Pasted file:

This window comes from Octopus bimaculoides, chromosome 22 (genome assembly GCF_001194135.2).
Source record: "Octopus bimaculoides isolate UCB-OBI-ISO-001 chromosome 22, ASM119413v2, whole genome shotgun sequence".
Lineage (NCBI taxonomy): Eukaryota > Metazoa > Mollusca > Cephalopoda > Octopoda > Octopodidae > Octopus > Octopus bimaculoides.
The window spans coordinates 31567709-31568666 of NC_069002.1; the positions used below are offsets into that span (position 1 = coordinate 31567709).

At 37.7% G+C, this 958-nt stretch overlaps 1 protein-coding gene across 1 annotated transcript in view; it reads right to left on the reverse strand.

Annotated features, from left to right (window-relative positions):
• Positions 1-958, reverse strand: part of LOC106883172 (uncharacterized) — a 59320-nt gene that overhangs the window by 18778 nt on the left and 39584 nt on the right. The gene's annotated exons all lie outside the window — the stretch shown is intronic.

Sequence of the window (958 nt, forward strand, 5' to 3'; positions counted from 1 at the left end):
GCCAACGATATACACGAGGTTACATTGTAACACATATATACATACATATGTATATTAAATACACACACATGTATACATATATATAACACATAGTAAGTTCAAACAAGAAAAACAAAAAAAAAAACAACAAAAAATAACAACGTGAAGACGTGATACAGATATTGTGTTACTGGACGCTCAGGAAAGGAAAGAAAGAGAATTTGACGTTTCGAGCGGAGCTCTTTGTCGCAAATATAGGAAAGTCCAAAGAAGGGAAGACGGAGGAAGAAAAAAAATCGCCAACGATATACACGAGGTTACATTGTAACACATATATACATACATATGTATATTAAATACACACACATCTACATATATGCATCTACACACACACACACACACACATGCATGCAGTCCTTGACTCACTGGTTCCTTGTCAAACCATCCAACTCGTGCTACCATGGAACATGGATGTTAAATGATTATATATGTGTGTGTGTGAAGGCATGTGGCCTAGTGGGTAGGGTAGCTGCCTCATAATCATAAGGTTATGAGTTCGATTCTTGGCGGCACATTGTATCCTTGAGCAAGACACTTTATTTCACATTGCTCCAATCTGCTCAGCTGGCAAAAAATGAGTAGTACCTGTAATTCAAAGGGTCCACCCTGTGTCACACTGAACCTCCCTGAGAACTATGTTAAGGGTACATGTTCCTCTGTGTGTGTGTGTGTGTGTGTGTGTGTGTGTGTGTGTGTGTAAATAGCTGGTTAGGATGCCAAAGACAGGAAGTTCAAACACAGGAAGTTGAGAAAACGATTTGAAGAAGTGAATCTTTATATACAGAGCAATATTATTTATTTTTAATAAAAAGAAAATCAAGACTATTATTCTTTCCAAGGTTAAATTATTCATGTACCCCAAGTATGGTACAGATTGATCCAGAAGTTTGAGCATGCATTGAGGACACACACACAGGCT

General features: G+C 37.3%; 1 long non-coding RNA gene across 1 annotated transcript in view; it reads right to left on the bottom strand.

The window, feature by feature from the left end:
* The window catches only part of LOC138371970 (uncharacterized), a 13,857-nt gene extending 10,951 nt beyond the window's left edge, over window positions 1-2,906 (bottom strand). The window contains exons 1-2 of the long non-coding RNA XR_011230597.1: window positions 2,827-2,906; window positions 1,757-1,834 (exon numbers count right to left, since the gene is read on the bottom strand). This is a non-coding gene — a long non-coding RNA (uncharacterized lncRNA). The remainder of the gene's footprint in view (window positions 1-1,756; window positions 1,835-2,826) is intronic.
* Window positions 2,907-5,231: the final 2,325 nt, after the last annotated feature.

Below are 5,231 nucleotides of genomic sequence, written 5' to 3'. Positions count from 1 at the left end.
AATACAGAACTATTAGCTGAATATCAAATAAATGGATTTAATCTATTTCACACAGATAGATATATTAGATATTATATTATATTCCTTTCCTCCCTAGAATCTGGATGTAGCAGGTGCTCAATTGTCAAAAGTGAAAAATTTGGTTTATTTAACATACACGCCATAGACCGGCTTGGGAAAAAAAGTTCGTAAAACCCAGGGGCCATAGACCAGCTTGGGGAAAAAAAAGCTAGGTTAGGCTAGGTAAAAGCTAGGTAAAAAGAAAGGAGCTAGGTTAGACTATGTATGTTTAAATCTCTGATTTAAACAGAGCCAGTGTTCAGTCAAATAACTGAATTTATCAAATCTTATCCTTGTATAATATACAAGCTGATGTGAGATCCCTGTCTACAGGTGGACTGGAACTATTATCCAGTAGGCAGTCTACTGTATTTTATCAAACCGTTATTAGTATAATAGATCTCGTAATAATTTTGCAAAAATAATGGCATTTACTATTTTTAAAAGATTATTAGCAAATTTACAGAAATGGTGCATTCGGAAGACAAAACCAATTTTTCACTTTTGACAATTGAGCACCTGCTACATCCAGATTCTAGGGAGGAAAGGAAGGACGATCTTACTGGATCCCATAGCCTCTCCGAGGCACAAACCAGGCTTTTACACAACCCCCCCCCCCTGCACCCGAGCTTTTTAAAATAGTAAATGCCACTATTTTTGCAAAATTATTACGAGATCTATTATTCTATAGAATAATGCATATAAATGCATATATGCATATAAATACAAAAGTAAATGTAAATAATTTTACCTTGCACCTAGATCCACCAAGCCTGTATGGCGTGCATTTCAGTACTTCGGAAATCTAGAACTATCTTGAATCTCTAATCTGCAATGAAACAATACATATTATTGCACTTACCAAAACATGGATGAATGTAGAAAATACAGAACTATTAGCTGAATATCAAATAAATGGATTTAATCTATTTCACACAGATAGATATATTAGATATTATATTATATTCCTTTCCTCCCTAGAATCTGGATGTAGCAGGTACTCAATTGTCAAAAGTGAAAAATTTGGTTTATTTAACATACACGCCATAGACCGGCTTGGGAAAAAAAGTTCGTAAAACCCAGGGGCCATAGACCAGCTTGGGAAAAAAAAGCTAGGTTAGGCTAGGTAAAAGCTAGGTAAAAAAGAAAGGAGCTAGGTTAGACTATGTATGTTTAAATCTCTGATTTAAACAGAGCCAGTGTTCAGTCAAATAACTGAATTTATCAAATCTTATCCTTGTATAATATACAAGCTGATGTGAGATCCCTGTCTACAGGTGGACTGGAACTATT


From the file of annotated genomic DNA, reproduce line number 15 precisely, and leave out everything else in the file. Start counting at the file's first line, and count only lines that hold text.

AATACAGAACTATTAGCTGAATATCAAATAAATGGATTTAATCTATTTCACACAGATAGATATATTAGATATTATATTATATTCCTTTCCTCCCTAGAATCTGGATGTAGCAGGTGCTCAATTGTCAAAAGTGAAAAATTTGGTTTATTTAACATACACGCCATAGACCGGCTTGGGAAAAAAAGTTCGTAAAACCCAGGGGCCATAGACCAGCTTGGGGAAAAAAAAGCTAGGTTAGGCTAGGTAAAAGCTAGGTAAAAAGAAAGGAGCTAGGTTAGACTATGTATGTTTAAATCTCTGATTTAAACAGAGCCAGTGTTCAGTCAAATAACTGAATTTATCAAATCTTATCCTTGTATAATATACAAGCTGATGTGAGATCCCTGTCTACAGGTGGACTGGAACTATTATCCAGTAGGCAGTCTACTGTATTTTATCAAACCGTTATTAGTATAATAGATCTCGTAATAATTTTGCAAAAATAATGGCATTTACTATTTTTAAAAGATTATTAGCAAATTTACAGAAATGGTGCATTCGGAAGACAAAACCAATTTTTCACTTTTGACAATTGAGCACCTGCTACATCCAGATTCTAGGGAGGAAAGGAAGGACGATCTTACTGGATCCCATAGCCTCTCCGAGGCACAAACCAGGCTTTTACACAACCCCCCCCCCCTGCACCCGAGCTTTTTAAAATAGTAAATGCCACTATTTTTGCAAAATTATTACGAGATCTATTATTCTATAGAATAATGCATATAAATGCATATATGCATATAAATACAAAAGTAAATGTAAATAATTTTACCTTGCACCTAGATCCACCAAGCCTGTATGGCGTGCATTTCAGTACTTCGGAAATCTAGAACTATCTTGAATCTCTAATCTGCAATGAAACAATACATATTATTGCACTTACCAAAACATGGATGAATGTAGAAAATACAGAACTATTAGCTGAATATCAAATAAATGGATTTAATCTATTTCACACAGATAGATATATTAGATATTATATTATATTCCTTTCCTCCCTAGAATCTGGATGTAGCAGGTACTCAATTGTCAAAAGTGAAAAATTTGGTTTATTTAACATACACGCCATAGACCGGCTTGGGAAAAAAAGTTCGTAAAACCCAGGGGCCATAGACCAGCTTGGGAAAAAAAAGCTAGGTTAGGCTAGGTAAAAGCTAGGTAAAAAAGAAAGGAGCTAGGTTAGACTATGTATGTTTAAATCTCTGATTTAAACAGAGCCAGTGTTCAGTCAAATAACTGAATTTATCAAATCTTATCCTTGTATAATATACAAGCTGATGTGAGATCCCTGTCTACAGGTGGACTGGAACTATT